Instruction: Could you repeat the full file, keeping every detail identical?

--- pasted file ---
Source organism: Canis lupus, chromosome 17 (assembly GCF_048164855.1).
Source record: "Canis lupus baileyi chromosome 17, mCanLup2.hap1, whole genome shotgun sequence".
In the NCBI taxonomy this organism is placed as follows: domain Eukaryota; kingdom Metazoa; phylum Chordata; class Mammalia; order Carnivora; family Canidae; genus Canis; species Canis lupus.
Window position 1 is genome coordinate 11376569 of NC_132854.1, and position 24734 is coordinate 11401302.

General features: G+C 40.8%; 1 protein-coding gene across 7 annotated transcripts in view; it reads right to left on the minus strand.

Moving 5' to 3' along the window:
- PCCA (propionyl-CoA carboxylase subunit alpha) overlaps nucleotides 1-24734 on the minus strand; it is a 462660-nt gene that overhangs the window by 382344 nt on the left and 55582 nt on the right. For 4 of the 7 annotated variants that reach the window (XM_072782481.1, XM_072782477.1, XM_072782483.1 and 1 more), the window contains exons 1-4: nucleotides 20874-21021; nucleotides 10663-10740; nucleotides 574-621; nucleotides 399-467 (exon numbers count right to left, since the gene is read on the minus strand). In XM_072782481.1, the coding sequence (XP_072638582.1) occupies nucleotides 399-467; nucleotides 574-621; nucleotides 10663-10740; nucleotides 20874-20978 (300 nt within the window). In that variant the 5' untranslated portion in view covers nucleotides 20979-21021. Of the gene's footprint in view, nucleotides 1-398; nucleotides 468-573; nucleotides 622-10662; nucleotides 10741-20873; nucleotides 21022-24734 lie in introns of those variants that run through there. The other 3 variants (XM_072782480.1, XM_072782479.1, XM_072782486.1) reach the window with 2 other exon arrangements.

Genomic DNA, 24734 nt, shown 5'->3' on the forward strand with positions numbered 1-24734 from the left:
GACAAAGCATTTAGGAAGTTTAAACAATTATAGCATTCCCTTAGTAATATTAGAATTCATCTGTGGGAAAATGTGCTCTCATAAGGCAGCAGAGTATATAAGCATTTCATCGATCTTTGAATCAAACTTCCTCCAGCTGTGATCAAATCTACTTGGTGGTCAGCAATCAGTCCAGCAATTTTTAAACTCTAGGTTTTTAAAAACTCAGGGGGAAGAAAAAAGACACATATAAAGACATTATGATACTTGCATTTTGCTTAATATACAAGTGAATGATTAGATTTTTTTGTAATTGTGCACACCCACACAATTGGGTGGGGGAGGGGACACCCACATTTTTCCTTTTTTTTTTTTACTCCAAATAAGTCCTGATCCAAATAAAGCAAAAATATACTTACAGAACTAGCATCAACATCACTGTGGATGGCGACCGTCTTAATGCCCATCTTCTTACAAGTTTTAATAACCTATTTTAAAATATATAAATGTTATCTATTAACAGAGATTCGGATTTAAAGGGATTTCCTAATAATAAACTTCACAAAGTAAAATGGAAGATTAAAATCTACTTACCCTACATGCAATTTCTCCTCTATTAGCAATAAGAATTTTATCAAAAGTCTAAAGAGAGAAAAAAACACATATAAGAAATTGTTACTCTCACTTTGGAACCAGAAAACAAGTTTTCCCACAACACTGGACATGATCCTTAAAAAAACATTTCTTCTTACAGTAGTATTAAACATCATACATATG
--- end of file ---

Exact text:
Source organism: Canis lupus, chromosome 17 (assembly GCF_048164855.1).
Source record: "Canis lupus baileyi chromosome 17, mCanLup2.hap1, whole genome shotgun sequence".
In the NCBI taxonomy this organism is placed as follows: domain Eukaryota; kingdom Metazoa; phylum Chordata; class Mammalia; order Carnivora; family Canidae; genus Canis; species Canis lupus.
Window position 1 is genome coordinate 11376569 of NC_132854.1, and position 24734 is coordinate 11401302.

General features: G+C 40.8%; 1 protein-coding gene across 7 annotated transcripts in view; it reads right to left on the minus strand.

Moving 5' to 3' along the window:
- PCCA (propionyl-CoA carboxylase subunit alpha) overlaps nucleotides 1-24734 on the minus strand; it is a 462660-nt gene that overhangs the window by 382344 nt on the left and 55582 nt on the right. For 4 of the 7 annotated variants that reach the window (XM_072782481.1, XM_072782477.1, XM_072782483.1 and 1 more), the window contains exons 1-4: nucleotides 20874-21021; nucleotides 10663-10740; nucleotides 574-621; nucleotides 399-467 (exon numbers count right to left, since the gene is read on the minus strand). In XM_072782481.1, the coding sequence (XP_072638582.1) occupies nucleotides 399-467; nucleotides 574-621; nucleotides 10663-10740; nucleotides 20874-20978 (300 nt within the window). In that variant the 5' untranslated portion in view covers nucleotides 20979-21021. Of the gene's footprint in view, nucleotides 1-398; nucleotides 468-573; nucleotides 622-10662; nucleotides 10741-20873; nucleotides 21022-24734 lie in introns of those variants that run through there. The other 3 variants (XM_072782480.1, XM_072782479.1, XM_072782486.1) reach the window with 2 other exon arrangements.

Genomic DNA, 24734 nt, shown 5'->3' on the forward strand with positions numbered 1-24734 from the left:
GACAAAGCATTTAGGAAGTTTAAACAATTATAGCATTCCCTTAGTAATATTAGAATTCATCTGTGGGAAAATGTGCTCTCATAAGGCAGCAGAGTATATAAGCATTTCATCGATCTTTGAATCAAACTTCCTCCAGCTGTGATCAAATCTACTTGGTGGTCAGCAATCAGTCCAGCAATTTTTAAACTCTAGGTTTTTAAAAACTCAGGGGGAAGAAAAAAGACACATATAAAGACATTATGATACTTGCATTTTGCTTAATATACAAGTGAATGATTAGATTTTTTTGTAATTGTGCACACCCACACAATTGGGTGGGGGAGGGGACACCCACATTTTTCCTTTTTTTTTTTTACTCCAAATAAGTCCTGATCCAAATAAAGCAAAAATATACTTACAGAACTAGCATCAACATCACTGTGGATGGCGACCGTCTTAATGCCCATCTTCTTACAAGTTTTAATAACCTATTTTAAAATATATAAATGTTATCTATTAACAGAGATTCGGATTTAAAGGGATTTCCTAATAATAAACTTCACAAAGTAAAATGGAAGATTAAAATCTACTTACCCTACATGCAATTTCTCCTCTATTAGCAATAAGAATTTTATCAAAAGTCTAAAGAGAGAAAAAAACACATATAAGAAATTGTTACTCTCACTTTGGAACCAGAAAACAAGTTTTCCCACAACACTGGACATGATCCTTAAAAAAACATTTCTTCTTACAGTAGTATTAAACATCATACATATG